I think were dealing here with "energetic" particles that have the right amount of "mass" (actually energy in ev units). So, maybe I'm asking how it is you know that you're looking at these things? What is it about them that lets you know what they are? Do they have a particular signature (other than their energy)? How do you know, IOW, that you're not dealing with massive bosons like in the weak force?

    Sorry to be asking you to pin this down, but what is clear to me is that I'm missing something here. Thanks again for your previous answer. Ciao.

    dorigo
    Hi Onlooker,

    the only particle with the quantum numbers of the vacuum is the Higgs boson. No charge, no color charge. The vacuum cannot be charged! Charge is an additive quantum number, so that zero is equal to +1 -1: you can "pop" out of the vacuum a positive charge only if you simultaneously pop out also a negative charge, in the same space-time position.

    We know pretty well many properties of quarks, but we do not know how they "look like", if you want, precisely because of infrared slavery - their confinement conditions.

    You ask how it is that we know we are looking at those things. So imagine you throw a black garbage bag against another black garbage bag, with very high energy. You see a mess coming out, but in particular you observe pieces of broken glass and smell whiskey. You may infer that one of the bags contained an empty bottle of bourbon, right ?

    Leaving empty analogies away, we have a model, the model is predictive, and so until we find a contradiction we believe it. The model says hadrons are made of quarks, explains how these are bound together, what is the potential energy of quark-gluon configurations, and the phenomenology one should expect for bound states of different kinds. That is just good science, no less and no more than having a model for how electrons move in a piece of metal. We know we can transport electricity through the piece, and we know a whole lot of things about the different properties of conductors; however we are only basing our knowledge on a model. The evidences for it are overwhelming, but it is just a model. That is how we do business.

    Cheers,
    T.
    Believe it or not, I'm better understanding all of this. And I know I've already pestered you enough. Ma . . . .

    You use the analogy of "the smell of whiskey and broken glass." From "Gauge Theories in Particle Physics", I know that there is experimental evidence of resonances of sorts in high-energy hadron collisions which are associated with quarks.
    So, by 'the smell of whiskey', you might mean the energy level of a quark. But what might the 'pieces of broken glass' correspond to? I would just suppose that it has to do with the kinds of decay particles seen in the di-jet. Is that correct?

    dorigo
    We have models that allow us to calculate how a quark will hadronize into a stream of particles. We can compare the observed distribution of produced bodies with what we simulate, and if we get a close match we have a working hypothesis on the details of the physics.
    Observables we can measure and compare are: the kinds and number of particles produced, their energy, and the transverse momentum distribution relative to the jet axis; the jet mass (total invariant mass of produced bodies), the fraction of pi-zeros (which experimentally give electromagnetic component in the measured jet because pizeroes decay to photon pairs and photons interact in the first layers of the calorimeter, yielding what we call "electromagnetic component" of the energy stream.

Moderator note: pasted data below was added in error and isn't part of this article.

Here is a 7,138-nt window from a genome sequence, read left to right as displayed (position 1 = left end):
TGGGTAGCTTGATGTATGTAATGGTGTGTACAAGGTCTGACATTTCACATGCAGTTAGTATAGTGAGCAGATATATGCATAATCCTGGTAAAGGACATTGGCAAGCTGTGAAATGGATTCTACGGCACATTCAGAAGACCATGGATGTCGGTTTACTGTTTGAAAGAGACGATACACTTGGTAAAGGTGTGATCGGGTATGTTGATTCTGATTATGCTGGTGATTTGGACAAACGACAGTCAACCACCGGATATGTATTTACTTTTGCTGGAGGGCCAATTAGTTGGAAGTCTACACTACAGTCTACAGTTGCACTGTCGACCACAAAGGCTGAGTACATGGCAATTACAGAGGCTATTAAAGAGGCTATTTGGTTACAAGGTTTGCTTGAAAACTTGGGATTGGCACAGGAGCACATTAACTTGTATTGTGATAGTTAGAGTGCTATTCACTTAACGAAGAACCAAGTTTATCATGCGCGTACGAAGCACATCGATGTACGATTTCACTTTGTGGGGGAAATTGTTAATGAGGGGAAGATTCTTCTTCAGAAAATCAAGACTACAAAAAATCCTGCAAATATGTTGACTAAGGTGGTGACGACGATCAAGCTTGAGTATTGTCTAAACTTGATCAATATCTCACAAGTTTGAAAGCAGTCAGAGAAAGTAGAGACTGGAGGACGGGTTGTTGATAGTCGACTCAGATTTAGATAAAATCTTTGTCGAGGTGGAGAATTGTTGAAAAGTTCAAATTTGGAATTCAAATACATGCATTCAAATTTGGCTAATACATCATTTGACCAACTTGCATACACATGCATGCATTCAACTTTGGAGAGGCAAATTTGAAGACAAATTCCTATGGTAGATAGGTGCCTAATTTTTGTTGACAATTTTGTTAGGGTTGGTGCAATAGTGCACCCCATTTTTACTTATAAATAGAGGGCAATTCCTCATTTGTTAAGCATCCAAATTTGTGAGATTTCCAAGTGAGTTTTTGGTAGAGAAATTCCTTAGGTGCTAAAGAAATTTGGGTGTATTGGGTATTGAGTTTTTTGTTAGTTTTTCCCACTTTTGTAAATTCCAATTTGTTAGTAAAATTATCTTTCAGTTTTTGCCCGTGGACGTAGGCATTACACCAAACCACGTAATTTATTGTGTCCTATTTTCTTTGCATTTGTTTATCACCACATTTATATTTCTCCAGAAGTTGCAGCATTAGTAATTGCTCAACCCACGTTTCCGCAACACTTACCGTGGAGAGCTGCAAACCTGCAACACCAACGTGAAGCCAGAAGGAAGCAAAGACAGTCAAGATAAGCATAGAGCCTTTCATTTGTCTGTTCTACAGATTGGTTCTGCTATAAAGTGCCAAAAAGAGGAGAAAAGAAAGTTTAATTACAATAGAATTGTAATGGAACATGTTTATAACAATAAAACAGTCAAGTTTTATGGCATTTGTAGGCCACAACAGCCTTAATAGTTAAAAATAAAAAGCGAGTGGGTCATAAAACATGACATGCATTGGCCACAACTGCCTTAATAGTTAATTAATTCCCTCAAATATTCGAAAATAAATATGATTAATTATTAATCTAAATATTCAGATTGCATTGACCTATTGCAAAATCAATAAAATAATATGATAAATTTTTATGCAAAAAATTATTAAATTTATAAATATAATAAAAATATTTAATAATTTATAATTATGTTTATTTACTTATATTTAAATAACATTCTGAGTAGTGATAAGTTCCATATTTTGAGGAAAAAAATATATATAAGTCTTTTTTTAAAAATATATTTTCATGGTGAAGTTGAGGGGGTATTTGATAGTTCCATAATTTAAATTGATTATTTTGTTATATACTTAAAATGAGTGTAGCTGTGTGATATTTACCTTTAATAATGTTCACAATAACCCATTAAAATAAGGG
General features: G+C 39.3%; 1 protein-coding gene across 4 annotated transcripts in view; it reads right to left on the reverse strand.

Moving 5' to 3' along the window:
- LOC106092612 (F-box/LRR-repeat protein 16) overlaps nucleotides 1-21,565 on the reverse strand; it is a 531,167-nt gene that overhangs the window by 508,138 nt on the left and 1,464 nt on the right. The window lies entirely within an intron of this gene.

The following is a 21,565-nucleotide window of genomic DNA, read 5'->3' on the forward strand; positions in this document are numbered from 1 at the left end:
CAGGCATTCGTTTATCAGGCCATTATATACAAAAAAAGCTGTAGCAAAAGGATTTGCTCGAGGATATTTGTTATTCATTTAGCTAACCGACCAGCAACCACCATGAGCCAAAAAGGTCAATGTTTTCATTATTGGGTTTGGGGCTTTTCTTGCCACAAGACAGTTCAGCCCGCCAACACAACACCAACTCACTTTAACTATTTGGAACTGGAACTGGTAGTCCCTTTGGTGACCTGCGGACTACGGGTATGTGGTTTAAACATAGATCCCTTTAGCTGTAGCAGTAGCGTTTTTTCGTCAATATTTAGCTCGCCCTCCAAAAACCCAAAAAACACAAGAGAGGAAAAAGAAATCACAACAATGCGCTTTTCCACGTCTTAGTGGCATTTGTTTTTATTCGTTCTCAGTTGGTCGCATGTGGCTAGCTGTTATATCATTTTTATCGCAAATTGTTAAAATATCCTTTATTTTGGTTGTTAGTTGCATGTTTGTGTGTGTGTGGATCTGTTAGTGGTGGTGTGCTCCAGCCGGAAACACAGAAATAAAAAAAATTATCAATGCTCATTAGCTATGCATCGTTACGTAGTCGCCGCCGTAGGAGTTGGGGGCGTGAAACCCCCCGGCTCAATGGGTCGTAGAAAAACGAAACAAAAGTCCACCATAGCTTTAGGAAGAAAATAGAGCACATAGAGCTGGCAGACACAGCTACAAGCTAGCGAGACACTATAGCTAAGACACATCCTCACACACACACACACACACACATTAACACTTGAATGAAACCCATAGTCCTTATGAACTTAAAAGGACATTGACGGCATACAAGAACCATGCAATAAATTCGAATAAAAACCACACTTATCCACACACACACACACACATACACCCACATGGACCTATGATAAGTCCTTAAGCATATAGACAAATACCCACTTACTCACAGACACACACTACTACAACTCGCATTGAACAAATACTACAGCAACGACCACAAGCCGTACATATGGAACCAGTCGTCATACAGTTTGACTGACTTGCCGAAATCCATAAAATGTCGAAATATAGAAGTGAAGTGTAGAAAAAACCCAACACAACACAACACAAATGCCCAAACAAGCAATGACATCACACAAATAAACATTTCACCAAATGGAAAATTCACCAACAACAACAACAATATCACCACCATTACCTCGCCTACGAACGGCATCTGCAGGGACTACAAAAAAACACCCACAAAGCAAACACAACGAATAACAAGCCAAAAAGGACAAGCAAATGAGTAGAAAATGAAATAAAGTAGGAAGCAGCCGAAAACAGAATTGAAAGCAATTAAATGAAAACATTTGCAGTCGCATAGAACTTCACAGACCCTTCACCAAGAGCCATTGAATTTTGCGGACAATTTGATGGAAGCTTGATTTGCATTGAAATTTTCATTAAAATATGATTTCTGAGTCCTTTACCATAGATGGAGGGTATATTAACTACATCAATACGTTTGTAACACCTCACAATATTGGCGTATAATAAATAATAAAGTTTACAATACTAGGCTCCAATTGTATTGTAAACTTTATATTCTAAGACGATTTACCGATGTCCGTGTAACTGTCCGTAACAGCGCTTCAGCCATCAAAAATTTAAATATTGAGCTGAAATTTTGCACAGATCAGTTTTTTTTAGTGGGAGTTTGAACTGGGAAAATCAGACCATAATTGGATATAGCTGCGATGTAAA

Cheers,
    T.
    Again wonderful coincidence where mass of particle numerical multiple 739 :18=51

    I'm a little confused by this:

    "Quarks cannot live as free objects, and as they exit the proton the strong force pulls them back with an increasing force, causing them to decelerate and popping out of the vacuum additional quark-antiquark pairs. What we observe is a collimated stream of protons, pions, kaons: particles formed by quark-antiquark pairs or by quark triplets."

    If quarks cannot live as "free objects," then how can a "stream of . . . quark-antiquark pairs or . . . quark triplets" emerge from the "vacuum"? It's as if they can only live inside hadrons, but they're everywhere to be found, and "free", outside of hadrons in the so-called "vacuum."

    I'm scratching my head a little bit here. Favore di explicarlo.

    The only meaningful vacuum is the QCD vacuum inside of the proton, and the q-qbar pairs which appear there are intimately tied to the gluonic field configuration that binds the valence quarks. No meaning can be attached to the q-qbar content of the vacuum outside of the proton, unless you want to discuss what happens at the event horizon of a black hole.

    dorigo
    Hi LCD,

    I am confused by what you say, could you clarify ?  Why can't a qqbar singlet be excited out of the vacuum ?

    Cheers,
    T.
    Well, if you believe the vacuum outside of the proton has a scalar q-qbar condenstate which fills all of space-time you and breaks the chiral symmetry of the quarks, then according to Nambu, pions and hadrons are just traveling excitations and solitons of this soup. But I'm not sure how you prove this picture is experimentally distinguishable from pions and hadrons just being bound-states of quarks, with the vacuum outside empty of structure.

    Tommaso Dorigo: CMS uses a very effective "particle flow" algorithm which reconstructs the energy of every particle making up the jet, using to the fullest the information available from the inner tracker, the electromagnetic and hadronic calorimeters, and the muon chambers.